A UB study has shown that high doses of steroids exert pro-inflammatory effects despite their use over the past six decades as anti-inflammatory drugs.
The study, led by Paresh Dandona, SUNY Distinguished Professor in the Department of Medicine and chief of endocrinology, diabetes and metabolism in the School of Medicine and Biomedical Sciences, is the first of its kind in humans, in vivo.
Dandona and fellow researchers found that high doses of corticosteroids — or steroids — have a primary anti-inflammatory effect. Yet, they also have certain pro-inflammatory effects that may limit their overall benefits.
“Our data show for the first time that corticosteroids lead to marked and persistent suppression of chemokines and several other inflammatory cytokines and mediators in humans, in vivo,” he explains.
Chemokines and cytokines are regulators of inflammatory responses and their suppression is a part of the anti-inflammatory action of steroids.
Therefore, the action of steroids on chemokines is immensely important, says Dandona.
At higher doses, steroids induce proteins and mediators such as toll-like receptors, which mediate responses to infectious agents and endotoxin, but also may lead to potentially harmful excessive inflammatory responses, he explains.
In addition, they induce the protein HMG-B1, an alarmin that, when increased in mice, is related to mortality after an injection of endotoxin. Steroids also cause an increase in plasma levels of glucose and free fatty acids, which are inflammatory and interfere with insulin action, inducing insulin resistance and promoting diabetes.
“There is a need for novel anti-inflammatory agents that are potent but do not exert harmful side effects,” he emphasizes.
While steroids are effective in many inflammatory conditions, they are ineffective — even when given in extremely high doses — in the treatment of septicemia, a state of severe inflammation often caused by overwhelming infection, Dandona notes.
On the other hand, he says several inflammatory conditions, like asthma and rheumatoid arthritis, respond to steroids, but when given in high doses, these drugs cause damaging side effects like obesity, high blood pressure and diabetes.
Most research in this field has been carried out on cell lines, in vitro or in experimental animals.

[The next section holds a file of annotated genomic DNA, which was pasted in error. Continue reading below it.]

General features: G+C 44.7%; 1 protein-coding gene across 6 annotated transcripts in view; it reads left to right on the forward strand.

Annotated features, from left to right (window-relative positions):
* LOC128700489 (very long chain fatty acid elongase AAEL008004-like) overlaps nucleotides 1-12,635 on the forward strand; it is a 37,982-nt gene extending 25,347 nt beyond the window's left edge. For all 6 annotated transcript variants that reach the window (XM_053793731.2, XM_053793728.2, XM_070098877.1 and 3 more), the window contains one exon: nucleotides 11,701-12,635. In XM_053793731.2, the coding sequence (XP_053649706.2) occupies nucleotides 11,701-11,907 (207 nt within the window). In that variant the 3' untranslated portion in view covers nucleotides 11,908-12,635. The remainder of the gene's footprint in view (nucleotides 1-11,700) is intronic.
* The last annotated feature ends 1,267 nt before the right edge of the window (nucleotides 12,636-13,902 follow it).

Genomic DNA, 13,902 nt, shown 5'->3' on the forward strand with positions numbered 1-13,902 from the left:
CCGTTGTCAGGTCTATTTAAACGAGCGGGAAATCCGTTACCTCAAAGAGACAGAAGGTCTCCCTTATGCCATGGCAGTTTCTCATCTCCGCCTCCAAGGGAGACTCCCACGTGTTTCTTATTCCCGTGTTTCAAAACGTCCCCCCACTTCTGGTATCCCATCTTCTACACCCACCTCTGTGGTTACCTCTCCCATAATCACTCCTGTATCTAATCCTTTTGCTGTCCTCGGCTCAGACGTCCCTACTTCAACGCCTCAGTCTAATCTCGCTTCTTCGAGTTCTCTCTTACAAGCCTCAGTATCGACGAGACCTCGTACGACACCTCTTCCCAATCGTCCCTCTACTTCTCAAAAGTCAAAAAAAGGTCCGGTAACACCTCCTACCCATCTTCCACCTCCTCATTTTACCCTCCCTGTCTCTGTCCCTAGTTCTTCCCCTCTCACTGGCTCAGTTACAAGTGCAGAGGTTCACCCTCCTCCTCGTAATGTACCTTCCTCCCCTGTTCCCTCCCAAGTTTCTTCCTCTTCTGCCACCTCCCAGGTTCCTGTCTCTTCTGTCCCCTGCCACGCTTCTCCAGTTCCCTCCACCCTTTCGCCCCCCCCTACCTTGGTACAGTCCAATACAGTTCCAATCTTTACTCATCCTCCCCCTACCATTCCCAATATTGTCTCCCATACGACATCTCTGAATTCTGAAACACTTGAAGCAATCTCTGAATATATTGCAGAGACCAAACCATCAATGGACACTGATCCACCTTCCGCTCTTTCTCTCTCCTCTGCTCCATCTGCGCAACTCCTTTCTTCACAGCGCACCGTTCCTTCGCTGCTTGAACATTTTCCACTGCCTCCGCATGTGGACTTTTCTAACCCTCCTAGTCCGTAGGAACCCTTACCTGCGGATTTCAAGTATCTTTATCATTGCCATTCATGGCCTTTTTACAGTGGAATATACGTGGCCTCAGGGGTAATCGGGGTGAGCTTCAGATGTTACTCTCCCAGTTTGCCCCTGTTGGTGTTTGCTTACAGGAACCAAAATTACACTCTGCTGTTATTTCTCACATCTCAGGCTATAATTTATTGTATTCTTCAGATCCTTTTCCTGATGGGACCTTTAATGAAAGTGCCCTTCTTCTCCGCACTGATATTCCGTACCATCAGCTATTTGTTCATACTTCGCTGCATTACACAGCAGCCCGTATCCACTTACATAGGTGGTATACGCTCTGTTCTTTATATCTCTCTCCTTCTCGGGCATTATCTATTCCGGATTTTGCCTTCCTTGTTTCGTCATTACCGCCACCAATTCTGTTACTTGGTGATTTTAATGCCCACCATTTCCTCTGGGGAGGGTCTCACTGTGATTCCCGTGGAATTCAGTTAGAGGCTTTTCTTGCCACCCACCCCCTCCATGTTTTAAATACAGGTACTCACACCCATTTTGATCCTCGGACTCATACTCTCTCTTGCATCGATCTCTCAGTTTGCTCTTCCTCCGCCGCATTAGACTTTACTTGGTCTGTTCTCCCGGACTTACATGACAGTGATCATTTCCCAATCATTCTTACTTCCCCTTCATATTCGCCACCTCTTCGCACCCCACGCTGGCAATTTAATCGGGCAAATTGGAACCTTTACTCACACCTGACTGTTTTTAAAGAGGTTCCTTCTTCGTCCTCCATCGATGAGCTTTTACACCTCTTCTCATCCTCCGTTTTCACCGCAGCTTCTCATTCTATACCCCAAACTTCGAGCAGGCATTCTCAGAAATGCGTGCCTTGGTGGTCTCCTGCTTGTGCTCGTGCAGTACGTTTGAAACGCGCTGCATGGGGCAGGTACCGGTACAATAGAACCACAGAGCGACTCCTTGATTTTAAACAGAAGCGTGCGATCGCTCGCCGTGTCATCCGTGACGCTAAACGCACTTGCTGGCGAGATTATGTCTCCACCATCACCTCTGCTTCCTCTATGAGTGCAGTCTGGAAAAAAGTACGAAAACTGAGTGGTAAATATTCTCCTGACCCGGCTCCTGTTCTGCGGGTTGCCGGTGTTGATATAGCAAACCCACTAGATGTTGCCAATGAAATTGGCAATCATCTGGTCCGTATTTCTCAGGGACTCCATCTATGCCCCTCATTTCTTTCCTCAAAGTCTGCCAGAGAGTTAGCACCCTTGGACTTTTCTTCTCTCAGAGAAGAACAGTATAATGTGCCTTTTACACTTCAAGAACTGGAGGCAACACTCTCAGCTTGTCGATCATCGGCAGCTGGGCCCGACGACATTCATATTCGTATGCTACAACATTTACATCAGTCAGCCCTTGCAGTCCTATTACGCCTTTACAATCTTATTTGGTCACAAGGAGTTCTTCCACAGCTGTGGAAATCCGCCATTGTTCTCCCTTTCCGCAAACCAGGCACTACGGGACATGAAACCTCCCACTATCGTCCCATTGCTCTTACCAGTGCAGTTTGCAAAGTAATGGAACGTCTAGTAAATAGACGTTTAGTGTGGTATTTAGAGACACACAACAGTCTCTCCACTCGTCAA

In Dandona’s study, however, 10 participants were injected with either saline or the steroid hydrocortisone during two separate visits. The researchers then obtained blood samples at 0, 1, 4, 6 and 24 hours after the injections.
Although steroids are the most common anti-inflammatory agents, scientists until now haven’t had much data about their actions in vivo, in humans, says Dandona.
“This is remarkable in the context of their potency, the frequency of their use, the duration that they have been in use — more than 50 years — and their known adverse effects,” he says.
In 2013, Dandona and fellow researchers discovered that insulin injections exert a strong anti-inflammatory effect at the cellular and molecular level.
“Since our previous work has shown that insulin suppresses the pro-inflammatory factors induced by corticosteroids, the observations from this study lay the foundations for an anti-inflammatory cocktail of steroids and insulin,” he says.
Such a combination would potentially have double the anti-inflammatory activity without the harmful side effects of steroids, he explains.
This combination could be used for any severe condition, such as acute asthma, and for inflammatory conditions requiring hospitalization.
The researchers note that because they observed the paradoxical pro- and anti-inflammatory effects in healthy subjects, further studies in actual clinical situations — including the life-threatening infection septicemia — are required.
The paper, “A Mixed Anti-Inflammatory and Pro-Inflammatory Response Associated With a High Dose of Corticosteroids,” has been published in Current Molecular Medicine.
Dandona’s co-authors in the Department of Medicine are Husam A. Ghanim, research assistant professor and senior research associate; Ajay Chaudhuri, clinical associate professor; Antoine Makdissi, clinical associate professor; Kelly Green, research assistant; and Sanaa I. Abuaysheh, research associate. Sandeep Dhindsa, a former faculty member, and Ching L. Sia, research associate, also are co-authors.
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